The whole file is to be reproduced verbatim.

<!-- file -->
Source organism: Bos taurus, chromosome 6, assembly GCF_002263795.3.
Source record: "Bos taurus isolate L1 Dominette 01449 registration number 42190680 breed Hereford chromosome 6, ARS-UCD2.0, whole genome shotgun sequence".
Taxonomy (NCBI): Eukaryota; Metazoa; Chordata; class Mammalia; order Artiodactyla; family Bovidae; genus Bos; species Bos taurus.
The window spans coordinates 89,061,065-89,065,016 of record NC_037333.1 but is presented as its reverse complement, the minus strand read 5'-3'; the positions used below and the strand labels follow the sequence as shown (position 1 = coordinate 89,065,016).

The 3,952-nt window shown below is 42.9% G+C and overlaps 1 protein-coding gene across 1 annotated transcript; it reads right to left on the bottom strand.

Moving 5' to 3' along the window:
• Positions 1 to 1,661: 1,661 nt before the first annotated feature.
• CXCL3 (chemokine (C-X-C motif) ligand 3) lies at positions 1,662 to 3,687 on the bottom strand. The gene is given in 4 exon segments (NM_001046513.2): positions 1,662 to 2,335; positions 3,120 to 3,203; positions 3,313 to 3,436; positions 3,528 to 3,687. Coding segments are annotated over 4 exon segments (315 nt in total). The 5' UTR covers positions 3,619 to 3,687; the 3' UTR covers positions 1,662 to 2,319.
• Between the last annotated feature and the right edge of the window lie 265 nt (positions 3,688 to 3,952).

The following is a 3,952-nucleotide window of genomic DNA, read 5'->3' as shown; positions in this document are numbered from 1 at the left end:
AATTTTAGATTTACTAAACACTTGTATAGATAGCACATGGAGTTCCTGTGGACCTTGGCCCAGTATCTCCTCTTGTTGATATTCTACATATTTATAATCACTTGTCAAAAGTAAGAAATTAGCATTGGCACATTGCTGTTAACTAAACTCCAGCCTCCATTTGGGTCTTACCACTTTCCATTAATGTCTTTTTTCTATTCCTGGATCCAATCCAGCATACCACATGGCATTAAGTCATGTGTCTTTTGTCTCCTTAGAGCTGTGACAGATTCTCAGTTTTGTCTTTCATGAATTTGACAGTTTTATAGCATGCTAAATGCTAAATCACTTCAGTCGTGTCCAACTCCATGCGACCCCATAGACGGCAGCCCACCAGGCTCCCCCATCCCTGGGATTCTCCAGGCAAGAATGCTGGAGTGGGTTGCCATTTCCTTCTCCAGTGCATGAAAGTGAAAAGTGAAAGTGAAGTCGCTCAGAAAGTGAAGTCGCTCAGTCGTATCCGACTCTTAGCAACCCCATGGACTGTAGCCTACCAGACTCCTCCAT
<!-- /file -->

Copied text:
Source organism: Bos taurus, chromosome 6, assembly GCF_002263795.3.
Source record: "Bos taurus isolate L1 Dominette 01449 registration number 42190680 breed Hereford chromosome 6, ARS-UCD2.0, whole genome shotgun sequence".
Taxonomy (NCBI): Eukaryota; Metazoa; Chordata; class Mammalia; order Artiodactyla; family Bovidae; genus Bos; species Bos taurus.
The window spans coordinates 89,061,065-89,065,016 of record NC_037333.1 but is presented as its reverse complement, the minus strand read 5'-3'; the positions used below and the strand labels follow the sequence as shown (position 1 = coordinate 89,065,016).

The 3,952-nt window shown below is 42.9% G+C and overlaps 1 protein-coding gene across 1 annotated transcript; it reads right to left on the bottom strand.

Moving 5' to 3' along the window:
• Positions 1 to 1,661: 1,661 nt before the first annotated feature.
• CXCL3 (chemokine (C-X-C motif) ligand 3) lies at positions 1,662 to 3,687 on the bottom strand. The gene is given in 4 exon segments (NM_001046513.2): positions 1,662 to 2,335; positions 3,120 to 3,203; positions 3,313 to 3,436; positions 3,528 to 3,687. Coding segments are annotated over 4 exon segments (315 nt in total). The 5' UTR covers positions 3,619 to 3,687; the 3' UTR covers positions 1,662 to 2,319.
• Between the last annotated feature and the right edge of the window lie 265 nt (positions 3,688 to 3,952).

The following is a 3,952-nucleotide window of genomic DNA, read 5'->3' as shown; positions in this document are numbered from 1 at the left end:
AATTTTAGATTTACTAAACACTTGTATAGATAGCACATGGAGTTCCTGTGGACCTTGGCCCAGTATCTCCTCTTGTTGATATTCTACATATTTATAATCACTTGTCAAAAGTAAGAAATTAGCATTGGCACATTGCTGTTAACTAAACTCCAGCCTCCATTTGGGTCTTACCACTTTCCATTAATGTCTTTTTTCTATTCCTGGATCCAATCCAGCATACCACATGGCATTAAGTCATGTGTCTTTTGTCTCCTTAGAGCTGTGACAGATTCTCAGTTTTGTCTTTCATGAATTTGACAGTTTTATAGCATGCTAAATGCTAAATCACTTCAGTCGTGTCCAACTCCATGCGACCCCATAGACGGCAGCCCACCAGGCTCCCCCATCCCTGGGATTCTCCAGGCAAGAATGCTGGAGTGGGTTGCCATTTCCTTCTCCAGTGCATGAAAGTGAAAAGTGAAAGTGAAGTCGCTCAGAAAGTGAAGTCGCTCAGTCGTATCCGACTCTTAGCAACCCCATGGACTGTAGCCTACCAGACTCCTCCAT